• Faculty Director for Management Undergraduate Major, Management Department
  • Management Department Representative on the BCOR committee, School Of Business
  • Associate Professor (Lecturer), Management Department

Current Courses

Fall 2023

  • BCOR 3030-010
    Bus Fundamentals MGT
    Location: SFEBB 160 (SFEBB 160)
  • MGT 5500-001
    Managing and Leading
    Location: SFEBB 1180 (SFEBB 1180)
  • MGT 5500-002
    Managing and Leading
    Location: CANVAS (CANVAS)

Professional Organizations

  • Academy of Management. 08/01/2006 - present. Position : Member.

Teaching Philosophy

“I hear and I forget.  I see and I remember.  I do and I understand.”



My passion for teaching was ignited by a dynamic and unorthodox professor from my undergraduate program.  Ironically, this professor taught my undergraduate organizational behavior course.  I had never encountered a teacher such as her before: her class curriculum did not focus on textbook readings or multiple-choice exams.  Rather, self-reflection, complex problem-solving and personal growth were emphasized. The course was life-altering for me and lays the foundation for my teaching philosophy.  My experiences as a teaching assistant, later as an assistant professor, and currently as an associate professor continue to mold and shape how I approach teaching, curriculum design, student project development and student interactions.  This is a process of continuous improvement.  I believe my role as a teacher is to foster a learning environment that promotes individual growth and collaborative learning by upholding rigorous academic standards through providing students opportunities to apply course materials in real-world applications through experiential and project-based learning.


Rigorous Academic Standards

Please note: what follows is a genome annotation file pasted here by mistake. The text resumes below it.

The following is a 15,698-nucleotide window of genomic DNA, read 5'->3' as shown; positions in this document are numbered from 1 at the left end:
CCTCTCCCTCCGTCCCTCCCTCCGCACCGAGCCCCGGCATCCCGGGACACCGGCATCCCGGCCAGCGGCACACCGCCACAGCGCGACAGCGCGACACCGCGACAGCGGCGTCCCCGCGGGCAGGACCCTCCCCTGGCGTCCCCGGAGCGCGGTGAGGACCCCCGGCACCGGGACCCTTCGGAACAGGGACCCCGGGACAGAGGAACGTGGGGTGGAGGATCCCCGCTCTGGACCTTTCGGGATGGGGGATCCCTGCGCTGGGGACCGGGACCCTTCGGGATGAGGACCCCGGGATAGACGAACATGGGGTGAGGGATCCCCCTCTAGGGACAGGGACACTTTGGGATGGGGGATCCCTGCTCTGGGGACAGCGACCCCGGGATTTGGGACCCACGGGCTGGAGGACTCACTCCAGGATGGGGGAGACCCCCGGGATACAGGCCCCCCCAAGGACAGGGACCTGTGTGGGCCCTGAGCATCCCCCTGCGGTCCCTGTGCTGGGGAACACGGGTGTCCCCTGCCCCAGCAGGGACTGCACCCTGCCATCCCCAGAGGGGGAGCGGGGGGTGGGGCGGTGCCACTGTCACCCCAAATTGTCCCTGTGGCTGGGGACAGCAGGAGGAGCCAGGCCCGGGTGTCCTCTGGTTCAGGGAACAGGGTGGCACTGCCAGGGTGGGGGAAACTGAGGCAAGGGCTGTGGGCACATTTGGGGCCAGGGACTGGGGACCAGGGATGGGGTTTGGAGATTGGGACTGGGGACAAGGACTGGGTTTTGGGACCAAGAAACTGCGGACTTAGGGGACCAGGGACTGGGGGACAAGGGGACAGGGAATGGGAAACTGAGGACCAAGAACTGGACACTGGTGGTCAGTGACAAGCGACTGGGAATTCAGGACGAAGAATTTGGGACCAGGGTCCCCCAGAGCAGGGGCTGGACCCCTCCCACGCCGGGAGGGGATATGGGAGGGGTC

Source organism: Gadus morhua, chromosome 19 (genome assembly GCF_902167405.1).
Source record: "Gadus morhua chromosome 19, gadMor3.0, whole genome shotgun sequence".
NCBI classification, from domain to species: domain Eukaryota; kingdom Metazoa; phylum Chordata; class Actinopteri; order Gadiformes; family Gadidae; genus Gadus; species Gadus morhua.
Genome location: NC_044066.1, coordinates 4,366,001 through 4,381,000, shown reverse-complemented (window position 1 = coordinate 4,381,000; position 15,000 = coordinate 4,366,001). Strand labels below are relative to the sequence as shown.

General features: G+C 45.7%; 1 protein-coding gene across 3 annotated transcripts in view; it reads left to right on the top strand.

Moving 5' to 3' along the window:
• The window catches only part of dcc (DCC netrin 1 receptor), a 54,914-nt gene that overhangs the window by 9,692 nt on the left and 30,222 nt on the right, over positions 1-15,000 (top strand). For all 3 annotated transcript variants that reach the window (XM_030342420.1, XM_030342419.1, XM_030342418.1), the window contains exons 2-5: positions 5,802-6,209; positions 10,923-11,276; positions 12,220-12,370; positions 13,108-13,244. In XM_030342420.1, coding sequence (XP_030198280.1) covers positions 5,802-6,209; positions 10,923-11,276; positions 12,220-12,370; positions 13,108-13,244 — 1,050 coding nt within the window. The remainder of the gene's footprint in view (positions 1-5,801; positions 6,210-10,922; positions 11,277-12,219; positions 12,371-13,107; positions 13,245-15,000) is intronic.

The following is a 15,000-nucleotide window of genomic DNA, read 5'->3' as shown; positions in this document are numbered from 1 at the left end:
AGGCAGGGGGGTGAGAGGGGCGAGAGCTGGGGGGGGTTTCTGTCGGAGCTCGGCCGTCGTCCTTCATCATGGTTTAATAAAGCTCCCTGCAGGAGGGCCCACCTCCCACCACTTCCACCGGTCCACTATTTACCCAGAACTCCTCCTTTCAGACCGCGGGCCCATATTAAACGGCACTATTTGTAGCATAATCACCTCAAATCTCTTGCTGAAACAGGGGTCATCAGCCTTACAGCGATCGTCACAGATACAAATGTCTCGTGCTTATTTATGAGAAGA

The obstacles a professor counters when teaching management topics are different from those encountered by professors of the hard sciences. Teaching about human behavior is a difficult task; the ‘answers’ are not always black and white.  Therefore, students can have difficulty interpreting managerial and social theories and abstracting it to real-world situations.  My responsibility to students is twofold.  First, I must provide students with the materials necessary to be successful.  In my courses, whether face-to-face or online, I provide student with multiple types of material such as specifically chosen trade articles, videos, case studies of real organizations or experiential exercises.  Each ‘ingredient’ is specifically chosen for its purpose and quality and will impact the overall experience for the student.  The mix of course materials are like ingredients for a masterpiece recipe.  Too much or too little of any ‘ingredient’ will determine the success of the final dish.  Second, it is paramount that I hold students to a high standard of achievement.  In order to be successful using the concepts from my courses, students must use them correctly.  I must hold students accountable for achieving their personal best.  At the end of a course, students should feel that their abilities were challenged, they learned vital information and skills that will be useful when they enter the business world, and that my class enriched their understanding of business practices.


Individual Growth

The true test of individual growth in higher education hinges on the learning process. Growth is difficult and can often be an emotional process. Course topics such as changing behaviors, understanding perceptions and motivation, and influencing others can be an eye-opening experience for students. Therefore, I focus on developing students by incorporating multiple perspectives and encouraging critical thinking skills to help them in their journey in both their career and in life. A good example of the framework I use for helping students grow their business mindset is case analysis.  By requiring students to identify the major issues in a case, analyze identified problems using diagnostic tools, choose which problems need to be addressed first, and develop action plans for rectifying the problems has been a fruitful in aiding students’ development.  This framework provides students a process for evaluating business scenarios and developing viable solutions.  By approaching management curriculum as a growth process through providing students opportunities of personal reflection, writing, and listening skills helps students embark on a path of self-discovery.


Learning Environment (face-to-face and online)